Pierce et al v. Atlantic Speciality Insurance Company et al, No. 1:2016cv00829 - Document 278 (D.N.M. 2017)

Court Description: MEMORANDUM OPINION AND ORDER by Senior District Judge James A. Parker granting and denying in part 254 MOTION To Take Judicial Notice PURSUANT TO FEDERAL RULE OF CIVIL PROCEDURE 44 filed by defendant ASIC. (bap)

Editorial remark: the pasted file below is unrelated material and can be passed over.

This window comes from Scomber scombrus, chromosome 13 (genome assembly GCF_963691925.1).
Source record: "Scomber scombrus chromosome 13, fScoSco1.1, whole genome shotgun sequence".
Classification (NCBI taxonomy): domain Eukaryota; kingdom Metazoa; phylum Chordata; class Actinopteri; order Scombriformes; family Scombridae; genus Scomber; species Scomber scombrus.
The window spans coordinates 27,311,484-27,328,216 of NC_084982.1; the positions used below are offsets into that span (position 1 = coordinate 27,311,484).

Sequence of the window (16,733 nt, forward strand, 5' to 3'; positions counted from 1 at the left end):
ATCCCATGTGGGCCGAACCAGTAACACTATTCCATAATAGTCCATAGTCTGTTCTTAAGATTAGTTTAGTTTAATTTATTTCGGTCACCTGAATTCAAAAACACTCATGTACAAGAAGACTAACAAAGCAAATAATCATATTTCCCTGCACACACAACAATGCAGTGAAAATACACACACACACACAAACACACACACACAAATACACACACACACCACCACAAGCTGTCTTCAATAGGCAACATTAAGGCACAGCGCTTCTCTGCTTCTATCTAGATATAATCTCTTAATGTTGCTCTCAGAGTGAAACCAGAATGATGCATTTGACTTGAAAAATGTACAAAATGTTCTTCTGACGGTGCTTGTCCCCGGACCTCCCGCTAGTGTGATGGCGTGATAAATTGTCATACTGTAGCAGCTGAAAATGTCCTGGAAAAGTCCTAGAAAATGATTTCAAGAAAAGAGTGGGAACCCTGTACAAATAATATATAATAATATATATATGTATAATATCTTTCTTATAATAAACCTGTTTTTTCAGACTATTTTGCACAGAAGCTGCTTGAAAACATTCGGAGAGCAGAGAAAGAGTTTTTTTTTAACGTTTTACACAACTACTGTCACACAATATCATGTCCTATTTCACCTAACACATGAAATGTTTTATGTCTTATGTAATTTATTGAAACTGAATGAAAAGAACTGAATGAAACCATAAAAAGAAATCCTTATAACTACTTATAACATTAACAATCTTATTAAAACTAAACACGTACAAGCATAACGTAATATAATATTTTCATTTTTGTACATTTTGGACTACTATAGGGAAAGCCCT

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Pierce et al v. Atlantic Speciality Insurance Company et al Doc. 278 IN THE UNITED STATES DISTRICT COURT FOR THE DISTRICT OF NEW MEXICO MARK PIERCE, WILLIAM C. ENLOE, and JILL COOK, TRINITY CAPITAL CORPORATION and LOS ALAMOS NATIONAL BANK, Plaintiffs, vs. Civ. No. 16-829 JAP/KBM ATLANTIC SPECIALTY INSURANCE COMPANY, FEDERAL INSURANCE COMPANY, 1 and CONTINENTAL CASUALTY COMPANY,2 Defendants. MEMORANDUM OPINION AND ORDER On September 19, 2016, Defendant Atlantic Specialty Insurance Company (ASIC) filed DEFENDANT [ASIC’S] MOTION TO TAKE JUDICIAL NOTICE PURSUANT TO FEDERAL RULE OF CIVIL PROCEDURE 44 (Motion to Take Judicial Notice) (Doc. No. 254). ASIC asks the Court to take judicial notice of statements made by Plaintiffs/Defendants 1 Defendant Atlantic Specialty Insurance Company (ASIC) set forth this caption in its Notice of Removal (Doc. No. 1), and it is the caption reflected in this Court’s electronic docket. Thus, the Court will use this caption for purposes of convenience. However, the correct caption of the three consolidated cases that were removed from the First Judicial District Court in the County of Santa Fe to this Court is: William C. Enloe v. Atlantic Specialty Company dba OneBeacon Insurance Company, Federal Insurance Company, Trinity Capital Corporation, Los Alamos National Bank, N.A., Travelers Indemnity Company, and Continental Casualty Company dba CNA (No. D-132-CV-2015-82), consolidated with Trinity Capital Corporation and Los Alamos National Bank v. Atlantic Specialty Insurance Company, Federal Insurance Company, William C. Enloe, and Jill Cook (No. D-132-CV-2015-83), consolidated with Mark Pierce v. Atlantic Specialty Insurance Company, Trinity Capital Corporation dba Los Alamos National Bank, and Federal Insurance Company (No. D-132-CV-2015-02381). 2 Continental Casualty Co. answered Mr. Enloe’s amended complaint on July 27, 2016, after this case was removed to federal court and has been added to the caption as a Defendant. Dockets.Justia.com Trinity Capital Corporation (TCC) and Los Alamos National Bank (LANB)3 in a related lawsuit and to rule that LANB is judicially estopped from arguing there is no federal question jurisdiction in this case. LANB filed a response opposing the Motion to Take Judicial Notice4 and asked for an award of attorney’s fees and costs in relation to the response.5 TRINITY CAPITAL CORPORATION AND LOS ALAMOS NATIONAL BANK’S RESPONSE TO DEFENDANT [ASIC’S] MOTION TO TAKE JUDICIAL NOTICE PURSUANT TO FEDERAL RULE OF CIVIL PROCEDURE 44 (Response) (Doc. No. 258). ASIC did not file a reply. Having considered the pertinent law and the briefing, the Court will grant in part and will deny in part the Motion to Take Judicial Notice by taking judicial notice of LANB’s statements in the Notice of Removal in Enloe v. Trinity Capital Corporation, et al., No. CIV 15-567 WPL/KBM and by declining to judicially estop LANB from arguing that there is no federal question jurisdiction in this case. The Court also will deny LANB’s request for an award of attorney’s fees and costs. 3 TCC owns LANB. The Court will, therefore, refer to TCC and LANB, collectively, as LANB. 4 William Enloe, Mark Pierce, and Jill Cook join in the Response. (Doc. Nos. 259, 260, 262). 5 LANB notes that the Motion to Take Judicial Notice fails to comply with D.N.M. LR-Civ 7.1(a) (movant must provide “recitation of a good-faith request for concurrence” or else face summary denial of motion). LANB, therefore, asks the Court to summarily deny the Motion to Take Judicial Notice. Because LANB would, nonetheless, have opposed the Motion to Take Judicial Notice and because the interests of justice favor a ruling on the merits, the Court will not summarily deny the Motion to Take Judicial Notice based on procedural grounds. In all future filings, the parties should take care to adhere with this Court’s Local Rules. 2 A. Background 1. ASIC’s Notice of Removal Doc. No. 1, Civ. No. 16-8296 A central issue in the three consolidated cases set forth in the caption7 is whether various insurance companies, including ASIC, must indemnify LANB and LANB employees Mark Pierce, William C. Enloe, and Jill Cook for legal expenses incurred in defending federal regulatory investigations conducted by either the Securities Exchange Commission (SEC) or the Office of the Comptroller of Currency (OCC). Notice of Removal, ¶ 11. ASIC removed these cases to federal court on the basis of federal question jurisdiction. ASIC argues in the Notice of Removal that Mr. Pierce’s second amended complaint contains allegations about the nature of the SEC and OCC’s regulatory investigations which raise the issue of whether “the conduct by the SEC and/or the OCC pursuant to their statutory authority constitute ‘Claims’ under the Atlantic Specialty insurance policy in question.” Id. ASIC, therefore, argues that federal question jurisdiction exists because resolution of the claims issue under the insurance policies “necessarily depend[s] on an analysis and determination of Plaintiffs’ allegations in light of applicable federal law….” Id. ¶ 13. LANB and the other Plaintiffs have filed motions to remand asserting, inter alia, that the cases do not involve federal questions that can support federal question jurisdiction. (Doc. Nos. 158, 225, 226, 227). 2. Separate, Related Removed Federal Case: Enloe v. Trinity Capital Corporation, et al., Civ. No. 15-567 WPL/KBM In a related state case, also removed to federal court, Mr. Enloe alleged, among other things, that LANB violated state law by not honoring his Employment Agreement, which 6 ASIC also filed a supplement to its Notice of Removal, which notified the Court of yet another related federal lawsuit. (Doc. No. 211). That supplement is not relevant to the Motion to Take Judicial Notice. 7 The state court consolidated the cases before ASIC removed the cases. (Doc. No. 79). 3 purportedly required LANB to indemnify Mr. Enloe for legal expenses he incurred in defending the regulatory investigations by the SEC and OCC.8 In the Notice of Removal in Civ. No. 15-567, LANB stated generally that “[f]ederal law imposes restrictions on banking institutions, and their holding companies, with regard to the indemnification of officers, directors and employees in connection with legal expenses incurred as a result of administrative and civil enforcement actions by federal banking agencies.” Doc. No. 1 ¶ 23. LANB, thus, argued that whether it can indemnify Mr. Enloe “under 12 U.S.C. § 1828 and 12 C.F.R. Part 359 is a question of federal law that is necessary and central to resolution of Plaintiff’s state law claims against LANB and TCC, such that this Court has federal question jurisdiction over this matter.” Id. ¶ 33. Within a month of LANB’s removal of the Enloe proceeding, Mr. Enloe voluntarily dismissed the case without prejudice.9 Mr. Enloe then filed a new complaint in state court, which did not include an indemnification claim against LANB.10 See Doc. Nos. 61, 62 (containing pleadings filed in state court proceedings). 3. Consolidated State Court Proceeding: LANB v. ASIC, et al., Cause No. D-132-CV2015-00083.11 LANB’s complaint filed in state court raises state law claims against ASIC and Defendant Federal Insurance Company for failing to reimburse LANB for its advancement of defense costs to employees involved in the SEC and OCC regulatory investigations. LANB also 8 Doc. No. 1–3, ¶¶ 32-38, Civ. No. 15-567 WPL/KBM. LANB removed the case to federal court on the basis of federal question jurisdiction. 9 Doc. No. 11, in Civ. No. 15-567. 10 Mr. Enloe, instead, brought an alternative claim of negligence under state law against LANB for breaching its duty to act reasonably and to put the insurance carriers on notice of Mr. Enloe’s claims for coverage of defense expenses. Doc. No. 62 ¶ 115. Mr. Enloe’s second lawsuit was removed from state court and is one of the three consolidated cases now before this Court. 11 This lawsuit is another of the three consolidated cases now before this Court. 4 brings state law claims against ASIC for engaging in unfair, deceptive, and unconscionable practices. See Counts I through V of LANB’s Complaint. Doc. Nos. 133 and 134 (containing pleadings filed in state court proceedings). In addition, LANB seeks a declaratory judgment that it had “no duty to advance fees or otherwise indemnify Enloe or Cook in connection with the ongoing Regulatory Investigations and that TCC and LANB are prohibited from making such indemnification payments under the terms of 12 C.F.R. Part 359,” and that “provisions of 12 C.F.R. Part 359 preempt any claims for advancement of fees or indemnification that Enloe or Cook may have arising under contract, state statutory provisions, common law or equity.” Id. at Count VI, ¶¶ 133 and 134. After LANB filed the state lawsuit and prior to its removal by ASIC, Mr. Enloe filed in state court a Verified Waiver and Disclaimer in which he fully waives and disclaims with prejudice his right to pursue a declaratory judgment cause of action against TCC or LANB and/or a contract or quasi-contractual indemnification claim that TCC or LANB is required to indemnify Enloe, and reimburse legal defense costs incurred by Enloe in connection with the regulatory actions and enforcement litigation more fully described in the [LANB] Complaint. Doc. No. 126 ¶ 3. Mr. Enloe acknowledges that this waiver and disclaimer “moots TCC and LANB’s declaratory judgment claim against Enloe and defeats the assertion that TCC and LANB’s declaratory judgment claim constitutes an actual controversy.” Id. ¶ 4. Also, prior to the removal of LANB v. ASIC by ASIC, the state court judge in LANB v. ASIC entered a stipulated order dismissing without prejudice the declaratory judgment claim against Ms. Cook. Doc. No. 136. Ms. Cook and LANB “agreed to hold all disputes and controversies regarding defense and indemnity of Jill Cook by TCC/LANB in abeyance….” Id. at 1. 5 B. Discussion ASIC moves the Court under Fed. R. Civ. P. 44 to take judicial notice of LANB’s statements in its Notice of Removal filed in the related Enloe case, Civ. No. 15-567 WPL/KBM. ASIC contends that both the current litigation and the dismissed Enloe case involve essentially the same parties and the same issues concerning claims for indemnity from ASIC. Consequently, ASIC concludes that, based on LANB’s previous statements regarding the application of federal indemnification law to Mr. Enloe’s claims against LANB, “the claims for indemnification Plaintiffs bring against ASIC in this action must be resolved through application of federal law and that this Court therefore has jurisdiction over this case.” Doc. No. 254 ¶ 3. In essence, ASIC contends that LANB is judicially estopped from arguing that there is no federal question jurisdiction in this case. LANB objects to the Court finding that it “judicially admitted that the claims for indemnification against ASIC must be resolved through federal law and that this Court has jurisdiction over this case.” Response, ¶ 1. LANB further argues that, in any event, “the Tenth Circuit has flatly rejected the doctrine of judicial estoppel in federal question cases.” Id. ¶ 2. Additionally, LANB argues that, even if judicial estoppel applies in federal question cases, judicial estoppel does not apply in this case. Id. ¶ 3. Finally, should the Court deny the Motion to Take Judicial Notice, LANB seeks an award of attorney’s fees and costs incurred in responding to the Motion to Take Judicial Notice. 1. Judicial Notice It is well-established that the Court “may take judicial notice of public records, including district court filings.” Guttman v. Khalsa, 669 F.3d 1101, 1127 n.5 (10th Cir. 2012). Therefore, the Court takes judicial notice of LANB’s statements in its Notice of Removal filed in the Enloe 6 case, Civ. No. 15-567. Whether those statements provide a basis for judicial estoppel presents a separate issue. 2. Judicial Estoppel (a) Can Judicial Estoppel Apply in Federal Question Cases? LANB cites Chrysler Credit Corp. v. Country Chrysler, Inc. and United States v. 49.01 Acres of Land, More or Less, Situate in Osage Cty., State of Okl. to support its contention that the Tenth Circuit has rejected the application of judicial estoppel in federal question cases. Chrysler Credit Corp., 928 F.2d 1509, 1520 n.10 (10th Cir. 1991), and 49.01 Acres of Land , 802 F.2d 387, 390 (10th Cir. 1986), respectively. Indeed, those cases stand for the proposition that the Tenth Circuit, at that time, generally rejected the doctrine of judicial estoppel. Chrysler Credit Corp., 928 F.2d at 1520 n.10 (citing 49.01 Acres of Land for the proposition that “this court does not recognize the doctrine of estoppel”); 49.01 Acres of Land, 802 F.2d at 390 (“The Tenth Circuit, however, has rejected the doctrine of judicial estoppel.”). However, in 2001, the United States Supreme Court recognized the doctrine of judicial estoppel in New Hampshire v. Maine, 532 U.S. 742, 749–751, reh’g denied, 533 U.S. 968 (2001). In discussing New Hampshire, the Tenth Circuit stated: Although this circuit has repeatedly refused to apply this principle, United States v. 162 MegaMania Gambling Devices, 231 F.3d 713, 726 (10th Cir. 2000); United States v. 49.01 Acres of Land, More or Less, Situate in Osage County, Okla., 802 F.2d 387, 390 (10th Cir. 1986), the Supreme Court's intervening decision in New Hampshire has altered the legal landscape. Accordingly, we must follow the guidance of the Court's binding precedent. Johnson v. Lindon City Corp., 405 F.3d 1065, 1068–69 (10th Cir. 2005). Hence, after the decision in New Hampshire, a district court in the Tenth Circuit may apply the doctrine of judicial estoppel depending on an analysis of the pertinent factors. 7 (b) Is LANB Judicially Estopped from Asserting Lack of Federal Question Jurisdiction? “Judicial estoppel is an equitable remedy designed to ‘protect the integrity of the judicial process by prohibiting parties from deliberately changing positions according to the exigencies of the moment.’” Asarco, LLC v. Noranda Mining, Inc., 844 F.3d 1201, 1207 (10th Cir. 2017) (quoting New Hampshire, 532 U.S. at 749–50). The party seeking judicial estoppel has the burden of demonstrating “the need for its application—a difficult task given “[the Tenth Circuit’s] reluctance to impose the harsh remedy.” Id. (quoting Vehicle Mkt. Research, Inc. v. Mitchell Int’l, Inc., 767 F.3d 987, 988 (10th Cir. 2014)). The Tenth Circuit recognizes that judicial estoppel is “a ‘powerful weapon’ to be used only when ‘less forceful remedies are inadequate,’ … and therefore [courts] apply it ‘both narrowly and cautiously’….” Id. at 1207–08 (citations omitted). In determining whether to apply judicial estoppel, courts typically inquire as to whether: 1) a party’s later position is clearly inconsistent with its earlier position; 2) a party has persuaded a court to accept that party’s earlier position, so that judicial acceptance of an inconsistent position in a later proceeding would create “the perception that either the first or second court was misled”; and 3) the party seeking to assert the inconsistent position would derive an unfair advantage if not estopped. Bradford v. Wiggins, 516 F.3d 1189, 1194 (10th Cir. 2008) (citation omitted). These factors are neither inflexible nor exhaustive. New Hampshire, 532 U.S. at 751. “If the statements [or positions] can be reconciled there is no occasion to apply an estoppel.” Simon v. Safelite Glass Corp., 128 F.3d 68, 73 (2d. Cir. 1997) Moreover, “judicial estoppel is generally not appropriate where the defending party did not convince the [court] to accept its earlier position.” Semper v. Gomez, 747 F.3d 229, 249 (3d Cir. 2014) (citation omitted). See also New Hampshire, 532 U.S. at 750-51 (“Absent success in a prior proceeding, a party’s later inconsistent position introduces 8 no ‘risk of inconsistent court determinations,’ and thus poses little threat to judicial integrity.”) (citations omitted)). (1) Inconsistent Positions ASIC argues that LANB’s present stance that the Court lacks federal question jurisdiction is inconsistent with its prior statements in its Notice of Removal in the Enloe case, which assert the existence of federal question jurisdiction. LANB counters that when ASIC removed the three consolidated cases, LANB’s federal declaratory judgment claim against Mr. Enloe was moot by virtue of Mr. Enloe’s Verified Waiver and Disclaimer and, thus, its positions on federal question jurisdiction could not be inconsistent. Stated another way, LANB correctly asserts that (1) its previous position asserting federal question jurisdiction over Mr. Enloe’s indemnity claim against LANB relied on federal law applicable to a bank employee’s indemnification claim, a claim which no longer existed at the time of ASIC’s removal, and (2) only LANB’s state law claims against ASIC and Federal Insurance Company, entities explicitly not covered by the federal indemnification law LANB cited in its Notice of Removal and declaratory judgment claims, remained at the time of ASIC’s removal. Under these circumstances, LANB’s position in its Notice of Removal in the Enloe lawsuit that federal question jurisdiction existed as to Mr. Enloe’s claim for indemnity against LANB is not “clearly inconsistent” with its present position that there is no federal question jurisdiction over LANB’s state law claims against ASIC and Federal Insurance Company. This lack of inconsistency does not support a finding of judicial estoppel. With respect to Ms. Cook, LANB’s more general position in its Notice of Removal that federal law applies to a bank employee’s claim of indemnification pertains to LANB’s federal 9 declaratory judgment claim against Ms. Cook.12 LANB, however, agreed to dismiss that claim without prejudice prior to ASIC’s removal. Hence, as with the Enloe related indemnification claims, LANB’s general position in its Notice of Removal in the Enloe lawsuit that federal question jurisdiction exists as to an employee’s claim for indemnity against LANB is not “clearly inconsistent” with LANB’s present position that there is no federal question jurisdiction over its remaining state law claims against ASIC and Federal Insurance Company. This lack of inconsistency, likewise, does not support a finding of judicial estoppel. (2) Judicial Acceptance of Earlier Position Even if the Court finds inconsistent positions on the issue of federal question jurisdiction, the Court examines the second judicial estoppel factor, i.e., whether “a party has persuaded a court to accept that party’s earlier position, so that judicial acceptance of an inconsistent position in a later proceeding would create ‘the perception that either the first or second court was misled,”’ to determine if judicial estoppel is appropriate. Bradford, 516 F.3d at 1195. Here, ASIC has not provided any evidence that LANB persuaded the state court, or any other court, to accept its earlier position that a bank employee’s indemnification claim against LANB provides a basis for federal question jurisdiction. This second factor, therefore, does not favor judicial estoppel. (3) Unfair Advantage if Not Estopped With respect to the third judicial estoppel factor, whether allowing a party to change its position would give that party an unfair advantage if not estopped, the Court notes that ASIC has not provided any argument that this factor supports judicial estoppel. In addition, whether LANB is judicially estopped or not, the Court has “an independent obligation to determine 12 In fact, in Count VI of its complaint, LANB refers to the same federal law cited in the Enloe Notice of Removal to support its contention that it has no duty to indemnify Ms. Cook. 10 whether subject-matter jurisdiction exists….” Arbaugh v. Y & H Corp., 546 U.S. 500, 514 (2006). Because the Court has an independent obligation to consider subject matter jurisdiction, including whether it has federal question jurisdiction, the Court will examine the issue of federal question jurisdiction regardless of LANB’s motion to remand. In that respect, LANB does not have any kind of unfair advantage over ASIC by arguing that the Court lacks federal question jurisdiction. This third judicial estoppel factor, therefore, does not favor judicial estoppel. (4) Conclusion Considering the above factors which do not support judicial estoppel, along with the harshness of judicial estoppel, and the corresponding mandate to narrowly and cautiously apply judicial estoppel, the Court concludes that ASIC has not carried its difficult burden of persuading the Court to apply judicial estoppel. Consequently, LANB is not judicially estopped from arguing that remand is appropriate based on lack of federal question jurisdiction. 3. LANB’s Request for an Award of Attorney’s Fees and Costs Because the Court takes judicial notice of LANB’s statements in its Notice of Removal filed in the Enloe case, LANB has not completely prevailed in opposing the Motion to Take Judicial Notice. LANB further does not provide any legal authority to support its request for an award of attorney’s fees and costs. See D.N.M. LR-Civ 7.3(a) (response “must cite authority in support of the legal positions advanced.”). The Court, thus, denies LANB’s request for an award of attorney’s fees and costs. IT IS ORDERED that 1. DEFENDANT [ASIC’S] MOTION TO TAKE JUDICIAL NOTICE PURSUANT TO FEDERAL RULE OF CIVIL PROCEDURE 44 (Doc. No. 254) is granted in part and denied in part; 11 2. the Court takes judicial notice of LANB’s statements in the Notice of Removal (Doc. No. 1) filed in Civ. No. 15-567 WPL/KBM; 3. ASIC’s request that LANB be judicially estopped from arguing that remand is appropriate based on lack of federal question jurisdiction is denied; and 4. LANB’s request for an award of attorney’s fees and costs is denied. _______________________________________ SENIOR UNITED STATES DISTRICT JUDGE 12